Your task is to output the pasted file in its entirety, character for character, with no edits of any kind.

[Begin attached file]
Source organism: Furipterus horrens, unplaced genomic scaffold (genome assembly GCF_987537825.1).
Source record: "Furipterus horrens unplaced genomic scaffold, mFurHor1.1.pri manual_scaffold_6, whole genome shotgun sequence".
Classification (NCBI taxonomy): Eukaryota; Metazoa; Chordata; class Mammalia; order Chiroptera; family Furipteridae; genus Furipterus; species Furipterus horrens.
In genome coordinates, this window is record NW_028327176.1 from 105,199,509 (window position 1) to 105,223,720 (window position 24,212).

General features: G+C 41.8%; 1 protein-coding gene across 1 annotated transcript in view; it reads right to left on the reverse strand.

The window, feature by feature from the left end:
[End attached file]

Source organism: Furipterus horrens, unplaced genomic scaffold (genome assembly GCF_987537825.1).
Source record: "Furipterus horrens unplaced genomic scaffold, mFurHor1.1.pri manual_scaffold_6, whole genome shotgun sequence".
Classification (NCBI taxonomy): Eukaryota; Metazoa; Chordata; class Mammalia; order Chiroptera; family Furipteridae; genus Furipterus; species Furipterus horrens.
In genome coordinates, this window is record NW_028327176.1 from 105,199,509 (window position 1) to 105,223,720 (window position 24,212).

General features: G+C 41.8%; 1 protein-coding gene across 1 annotated transcript in view; it reads right to left on the reverse strand.

The window, feature by feature from the left end: